The Sonnets of William Shakspere

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Paul, 1889 - 251 páginas

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Índice

When I do count the clock that tells the time 12
cii
O that you were yourſelf I but love you are 13
cv
Not from the ſtars do I my judgment pluck 14
cxi
But wherefore do not you a mightier way 16
cxii
Who will believe my verſe in time to come 17
cxvii
Shall I compare thee to a ſummers day 18
cxviii
Devouring Time blunt thou the lions paws 19
cxxiii
A womans face with Natures own hand painted 20
cxxiv
So is it not with me as with that Muſe 21
cxxix
Mine eye hath playd the painter and hath ſtelld 24
cxxxvi
Let thoſe who are in favour with their ſtars 25
cxli
Lord of my love to whom in vaſſalage 26
cxlii
How can I then return in happy plight 28
cxlviii
When in diſgrace with fortune and mens eyes 29
cliii
When to the ſeſſions of ſweet ſilent thought 30
cliv
If thou ſurvive my wellcontented day 32
clx
Full many a glorious morning have I ſeen 33
clxiii
Why didſt thou promiſe ſuch a beauteous day 34
clxiv
No more be grieved at that which thou haſt done 35
clxix
Let me confeſs that we two muſt be twain 36
clxx
As a decrepit father takes delight 37
clxxiii
How can my Muſe want ſubject to invent 38
clxxix
XL Take all my loves my love yea take them all 40
clxxx
Thoſe pretty wrongs that liberty commits 41
clxxxv
When moſt I wink then do mine eyes beſt ſee 43
cxci
If the dull ſubſtance of my fleſh were thought 44
cxcii
The other two flight air and purging fire 45
cxcvii
Mine eye and heart are at a mortal war 46
cxcviii
Betwixt mine eye and heart a league is took 47
cciii
How careful was I when I took my way 48
cciv
Againſt that time if ever that time come 49
ccix
How heavy do I journey on the way 50
ccx
Thus can my love excuſe the flow offence 51
ccxv
So am I as the rich whoſe bleſſed key 52
ccxvi
What is your ſubſtance whereof are you made 53
ccxxi
O how much more doth beauty beauteous ſeem 54
ccxxii
Not marble nor the gilded monuments 55
ccxxvii
Sweet love renew thy force be it not ſaid 56
ccxxviii
Being your ſlave what ſhould I do but tend 57
ccxxxiii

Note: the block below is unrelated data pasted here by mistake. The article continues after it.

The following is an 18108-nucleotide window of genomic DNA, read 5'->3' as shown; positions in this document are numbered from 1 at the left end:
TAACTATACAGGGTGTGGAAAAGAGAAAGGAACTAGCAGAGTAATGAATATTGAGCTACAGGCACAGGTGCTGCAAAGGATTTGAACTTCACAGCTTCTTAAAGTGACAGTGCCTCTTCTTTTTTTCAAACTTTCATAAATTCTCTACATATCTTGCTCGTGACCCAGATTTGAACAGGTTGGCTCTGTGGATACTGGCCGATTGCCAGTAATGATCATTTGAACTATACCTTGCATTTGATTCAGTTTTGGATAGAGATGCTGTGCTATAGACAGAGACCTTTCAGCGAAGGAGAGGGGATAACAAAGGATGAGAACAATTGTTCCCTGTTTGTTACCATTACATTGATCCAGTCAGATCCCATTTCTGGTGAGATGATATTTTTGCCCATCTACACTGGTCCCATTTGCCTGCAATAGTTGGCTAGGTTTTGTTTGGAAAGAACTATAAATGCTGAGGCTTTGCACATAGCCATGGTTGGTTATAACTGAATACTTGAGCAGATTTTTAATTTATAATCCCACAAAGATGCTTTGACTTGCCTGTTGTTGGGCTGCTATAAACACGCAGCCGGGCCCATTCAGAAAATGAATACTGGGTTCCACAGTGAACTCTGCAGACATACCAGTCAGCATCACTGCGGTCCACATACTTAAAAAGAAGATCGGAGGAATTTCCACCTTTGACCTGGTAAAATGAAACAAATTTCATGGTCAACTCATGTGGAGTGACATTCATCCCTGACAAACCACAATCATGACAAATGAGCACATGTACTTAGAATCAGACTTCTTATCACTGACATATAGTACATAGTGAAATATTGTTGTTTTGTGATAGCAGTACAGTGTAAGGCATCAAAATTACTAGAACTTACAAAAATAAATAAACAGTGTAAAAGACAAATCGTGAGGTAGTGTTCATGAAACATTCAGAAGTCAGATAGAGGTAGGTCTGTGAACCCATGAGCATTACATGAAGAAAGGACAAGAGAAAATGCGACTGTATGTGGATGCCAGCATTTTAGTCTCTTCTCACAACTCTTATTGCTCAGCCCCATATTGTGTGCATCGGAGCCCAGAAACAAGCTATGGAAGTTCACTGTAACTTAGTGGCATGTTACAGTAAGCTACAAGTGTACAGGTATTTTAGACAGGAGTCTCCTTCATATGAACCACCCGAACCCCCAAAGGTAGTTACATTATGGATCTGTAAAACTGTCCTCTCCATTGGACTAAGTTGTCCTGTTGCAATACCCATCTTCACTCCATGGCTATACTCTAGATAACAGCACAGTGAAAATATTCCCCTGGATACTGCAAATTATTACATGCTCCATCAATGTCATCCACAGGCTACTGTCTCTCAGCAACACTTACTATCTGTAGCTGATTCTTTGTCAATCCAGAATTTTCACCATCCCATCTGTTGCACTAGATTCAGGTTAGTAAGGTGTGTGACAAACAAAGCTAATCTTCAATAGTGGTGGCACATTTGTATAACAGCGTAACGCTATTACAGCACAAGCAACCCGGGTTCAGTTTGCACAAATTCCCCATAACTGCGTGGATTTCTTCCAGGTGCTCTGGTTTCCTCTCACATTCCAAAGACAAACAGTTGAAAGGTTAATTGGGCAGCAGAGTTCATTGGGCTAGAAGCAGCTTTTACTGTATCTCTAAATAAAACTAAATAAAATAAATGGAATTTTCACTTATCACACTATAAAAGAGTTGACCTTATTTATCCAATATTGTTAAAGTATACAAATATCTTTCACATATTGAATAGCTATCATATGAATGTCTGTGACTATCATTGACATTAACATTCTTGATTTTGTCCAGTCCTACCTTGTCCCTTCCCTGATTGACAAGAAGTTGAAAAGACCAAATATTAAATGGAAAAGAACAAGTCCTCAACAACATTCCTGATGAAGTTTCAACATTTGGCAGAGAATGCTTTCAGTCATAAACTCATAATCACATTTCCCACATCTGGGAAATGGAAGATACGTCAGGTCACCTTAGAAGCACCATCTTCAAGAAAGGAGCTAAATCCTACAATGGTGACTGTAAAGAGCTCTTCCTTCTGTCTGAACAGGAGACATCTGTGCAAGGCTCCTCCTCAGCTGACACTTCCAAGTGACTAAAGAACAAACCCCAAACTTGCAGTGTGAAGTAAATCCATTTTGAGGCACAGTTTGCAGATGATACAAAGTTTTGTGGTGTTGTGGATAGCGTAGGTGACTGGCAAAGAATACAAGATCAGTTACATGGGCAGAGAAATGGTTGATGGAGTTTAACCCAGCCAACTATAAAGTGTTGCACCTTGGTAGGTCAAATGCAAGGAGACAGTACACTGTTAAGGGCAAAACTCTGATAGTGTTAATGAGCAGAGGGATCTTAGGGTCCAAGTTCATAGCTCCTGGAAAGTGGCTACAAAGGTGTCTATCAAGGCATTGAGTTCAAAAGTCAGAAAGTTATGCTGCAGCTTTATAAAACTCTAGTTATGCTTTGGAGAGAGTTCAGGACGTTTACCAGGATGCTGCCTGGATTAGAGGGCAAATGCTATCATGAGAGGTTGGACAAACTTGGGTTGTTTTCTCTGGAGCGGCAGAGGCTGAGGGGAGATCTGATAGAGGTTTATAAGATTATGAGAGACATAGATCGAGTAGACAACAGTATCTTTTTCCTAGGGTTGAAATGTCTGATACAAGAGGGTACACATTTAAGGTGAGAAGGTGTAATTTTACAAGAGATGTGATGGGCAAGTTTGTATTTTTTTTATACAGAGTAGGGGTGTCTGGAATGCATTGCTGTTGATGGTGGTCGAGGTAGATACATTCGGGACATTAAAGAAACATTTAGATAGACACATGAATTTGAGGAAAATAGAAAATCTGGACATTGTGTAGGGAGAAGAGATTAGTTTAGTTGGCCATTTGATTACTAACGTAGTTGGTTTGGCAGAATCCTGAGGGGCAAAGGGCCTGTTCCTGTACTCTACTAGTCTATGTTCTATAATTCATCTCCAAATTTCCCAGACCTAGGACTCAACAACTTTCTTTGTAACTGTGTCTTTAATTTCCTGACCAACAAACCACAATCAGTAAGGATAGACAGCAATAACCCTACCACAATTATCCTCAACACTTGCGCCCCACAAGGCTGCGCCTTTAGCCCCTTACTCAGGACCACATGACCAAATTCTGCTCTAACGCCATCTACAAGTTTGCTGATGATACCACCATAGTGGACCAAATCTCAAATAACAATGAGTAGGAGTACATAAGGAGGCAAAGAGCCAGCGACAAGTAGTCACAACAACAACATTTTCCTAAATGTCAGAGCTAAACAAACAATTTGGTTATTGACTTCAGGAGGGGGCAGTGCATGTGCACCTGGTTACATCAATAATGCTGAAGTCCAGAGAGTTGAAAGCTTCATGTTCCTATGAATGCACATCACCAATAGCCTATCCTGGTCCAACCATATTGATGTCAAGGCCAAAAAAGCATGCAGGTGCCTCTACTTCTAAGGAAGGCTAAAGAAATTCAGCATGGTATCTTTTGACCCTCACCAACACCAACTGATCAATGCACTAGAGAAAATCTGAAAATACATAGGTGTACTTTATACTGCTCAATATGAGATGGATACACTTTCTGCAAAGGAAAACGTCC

That God forbid that made me firſt your ſlave 58
ccxxxiv
If there be nothing new but that which is 59
ccxxxix
Like as the waves make towards the pebbled ſhore 60
ccxl
Is it thy will thy image ſhould keep open 61
ccxlv
Againſt my love ſhall be as I am now 63
ccli
When I have ſeen by Times fell hand defaced 64
cclii
Since braſs nor ſtone nor earth nor bound leſs fea 65
cclvii
Tird with all theſe for reſtful death I cry 66
cclviii
Thus is his cheek the map of days outworn 68
cclxiv
Thoſe parts of thee that the worlds eye doth view 69
cclxix
That thou art blamd ſhall not be thy defect 70
cclxxv
That time of year thou mayft in me behold 73
cclxxxii
So are you to my thoughts as food to life 75
cclxxxvii
Why is my verſe ſo barren of new pride 76
cclxxxviii
Thy glaſs will ſhow thee how thy beauties wear 77
ccxciii
So oft have I invokd thee for my Muſe 78
ccxcix
O how I faint when I of you do write 80
ccc
Or I ſhall live your epitaph to make 81
cccv
grant thou wert not married to my Muſe 82
cccvi
Who is it that ſays moſt? which can ſay more 84
cccxii
How ſweet and lovely doſt thou make the ſhame 95
cccxlvii
Some ſay thy fault is youth ſome wantonneſs 96
cccxlviii
How like a winter hath my abſence been 97
cccliii
From you have I been abſent in the ſpring 98
cccliv
The forward violet thus did I chide 99
ccclix
Where art thou Muſe that thou forgetſt ſo long 100
ccclx
O truant Muſe what ſhall be thy amends
ccclxv
My love is ſtrengthend though more weak in ſeeming 102
ccclxvi
Alack what poverty my Muſe brings forth 103
ccclxxi
To me fair friend you never can be old 104
ccclxxii
Let not my love be calld idolatry 105
3
When in the chronicle of waſted time 106
4
Not mine own fears nor the prophetic ſoul 107
9
Whats in the brain that ink may character 108
10
O never ſay that I was falſe of heart 109
15
Alas tis true I have gone here and there
16
O for my fake do you with Fortune chide III
21
My glaſs ſhall not perſuade me I am old
22
As an unperfect actor on the ſtage
23
Since I left you mine eye is in my mind
27
Or whether doth my mind being crownd with you 114
28
Thoſe lines that I before have writ do lie 115
33
Let me not to the marriage of true minds 116
34
that I have ſcanted all 117
39
Like as to make our appetites more keen 118
40
What potions have I drunk of Siren tears 119
45
That you were once unkind befriends me now 120
46
Tis better to be vile than vile eſteemd 121
51
Thy gift thy tables are within my brain 122